Here we go....week one of the next Slow Travel cooking event. This one's a little different in that instead of a recipe of the week, we have an ingredient of the week. Each of us will use that ingredient to make an appetizer (small bite) using a recipe that we have never made before. Our first ingredient, shrimp, was selected by Cindy Ruth of the excellent blog, Baked Alaska.
My recipe came from "The Pat Conroy Cookbook." My mom gave me this book for Christmas a few years ago and it's such a great read; it's more of a memoir with recipes than just a cookbook. Conroy is one of the most loved Southern writers, but I didn't know that he had lived in Rome for years (in fact, that's where he wrote his most famous novel, "The Prince of Tides"). I loved reading his memories of (and recipes from) Italy.
But this particular recipe is from the South Carolina low-country and it's really delicious - the shrimp have so much flavor that they don't need cocktail sauce or anything else. A perfect party recipe since they have to be made a day in advance. If I were serving these at a party, I might thread them on skewers. They'd be good in lettuce wraps too. The recipe is below.
Other Small Bites cooks are listed here. Next week's ingredient is "crab." Thanks so much to Maria (whose beautiful blog is "My Place in the Sun") and her husband Ivan for making the cool logo for us!
This week's PhotoHunt theme is "Electric." I'm looking foward to seeing what folks come up with for this theme.
An old building here in NC, probably built before electricity. You can see that the electric wires are visible outside on the tin ceiling, rather than hidden away out of sight behind the walls.
And here's one in Venice with electric Christmas lights reflected in a flooded calle (street) during acqua alta (high water).
You can find more Photo Hunters and join the hunt here.
Our ingredient of the week is crab, a seafood that I love.
In my kitchen there's a drawer full of recipes that I've clipped from magazines and newspapers, and for Small Bites, I'm going to try to use as many of those as I can. I found this recipe for Crab Salsa in the drawer; it came from a Super Bowl party article in Food and Wine magazine. Really easy to make and great flavor. The recipe called for serving the salsa with potato chips but I used Guiltless Gourmet blue chips instead.
Other Small Bites cooks are listed here. Next week's ingredient is "sun-dried tomatoes."
One of the things about organic gardening is that you sometimes run into some very interesting creepy-crawly creatures, and here's one I found munching away on one of my parsley plants. He was very big and kinda freaky, but also kinda beautiful. I googled "caterpillar eating parsley" and the first match was a picture of one of his relatives. Turns out he's a caterpillar who will eventually turn into a black swallowtail butterfly. I haven't seen the butterfly yet but I expect a beauty because he sure did a number on my poor parsley. I don't mind sharing some of my garden and fortunately, I'd planted several other parsley plants that he didn't eat (plus, the one he ate is starting to leaf out again).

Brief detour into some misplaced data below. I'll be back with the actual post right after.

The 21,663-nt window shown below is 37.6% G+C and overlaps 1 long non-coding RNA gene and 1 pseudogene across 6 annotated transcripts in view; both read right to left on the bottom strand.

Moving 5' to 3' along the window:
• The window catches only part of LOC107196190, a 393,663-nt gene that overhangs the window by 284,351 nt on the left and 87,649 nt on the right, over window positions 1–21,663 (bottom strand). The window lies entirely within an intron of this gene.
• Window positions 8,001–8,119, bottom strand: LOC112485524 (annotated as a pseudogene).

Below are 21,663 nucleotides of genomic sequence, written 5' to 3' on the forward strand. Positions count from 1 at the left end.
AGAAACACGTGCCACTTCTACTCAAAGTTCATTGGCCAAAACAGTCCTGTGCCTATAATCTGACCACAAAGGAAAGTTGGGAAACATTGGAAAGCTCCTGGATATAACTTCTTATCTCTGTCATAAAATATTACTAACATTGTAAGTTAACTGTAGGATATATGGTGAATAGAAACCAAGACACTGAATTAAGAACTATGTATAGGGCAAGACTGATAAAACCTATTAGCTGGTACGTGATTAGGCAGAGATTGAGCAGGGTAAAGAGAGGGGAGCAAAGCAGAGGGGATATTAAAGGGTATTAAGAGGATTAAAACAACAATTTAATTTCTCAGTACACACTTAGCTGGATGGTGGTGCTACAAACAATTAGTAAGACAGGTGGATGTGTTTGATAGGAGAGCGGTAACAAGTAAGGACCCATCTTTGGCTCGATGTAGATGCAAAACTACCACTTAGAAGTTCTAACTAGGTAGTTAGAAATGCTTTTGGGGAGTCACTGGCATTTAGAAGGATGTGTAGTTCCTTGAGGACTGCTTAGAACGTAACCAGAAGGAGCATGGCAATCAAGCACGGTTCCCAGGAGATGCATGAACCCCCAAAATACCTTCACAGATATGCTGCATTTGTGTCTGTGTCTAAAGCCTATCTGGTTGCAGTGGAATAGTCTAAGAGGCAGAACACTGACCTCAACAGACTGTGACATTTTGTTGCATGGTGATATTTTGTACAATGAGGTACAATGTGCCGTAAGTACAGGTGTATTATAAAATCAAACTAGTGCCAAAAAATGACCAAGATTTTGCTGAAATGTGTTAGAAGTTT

I'm curious to see if this pepper looks familar to Maria. I found these at the Farmer's Market and the sign said, "Puerto Rico Peppers: All Flavor, No Fire." I bought some and they are probably the most delicious pepper I've ever had. I googled and found that they are also known as aji dolce, rocotillo, and cachucha peppers. They look like they'd be hot but they aren't, just packed with flavor and delicious.
Another find at the market, these beans have the rather unappetizing name, Greasy Beans, because the pods are kinda shiny and oily looking. These are heirloom old-fashioned beans also called string beans because you have to pull the tough string off the sides before you cook and eat them. I remember my grandmothers sitting around stringing beans when I was a kid, but most beans you find today are hybrids without the string.
Not only are these beans incredibly delicious, they are fragrant like no other beans I've ever seen. When I walked up to the table below, there was this strong, fresh green fragrance. I steamed these beans, and they were so good that I ate them plain (they didn't need butter or salt or anything!). Truly worth the trouble of stringing them first.
I've mentioned this before, but LuLu loves beans and Maria has developed an interest in them too. So when I was stringing the greasy beans, both cats were hovering around and trying to steal a pod to play with. They like to knock them on the floor and chase them around. But if I try to give them a bean, they don't want it. It's all about the thrill of the hunt for them. Cats!
This week's PhotoHunt theme is "Upside Down." Fun theme!
Pretty much everyone who goes to Venice with a camera ends up taking reflection-in-a-canal photos; it's just irresistible. Plus, you never know what you'll get since it all depends on the time of day, the position of the sun, etc.
I took these on a cold and cloudy winter day on Torcello, a beautiful island in the Venetian lagoon. I've flipped them upside down. The red brick in the upper right corner is the sidewalk I was standing on when I took the photos.
In this next one, you can see the bell tower of Santa Maria Assunta, Torcello's thousand-year-old cathedral, down in the bottom right corner. It's upside down because I flipped the photo! It's also covered with scaffolding for restoration work.
You can find more Photo Hunters and join the hunt here.
Our ingredient of the week (sun-dried tomatoes) was selected by Slow Talk moderator, Amy, whose blog is Destination Anywhere..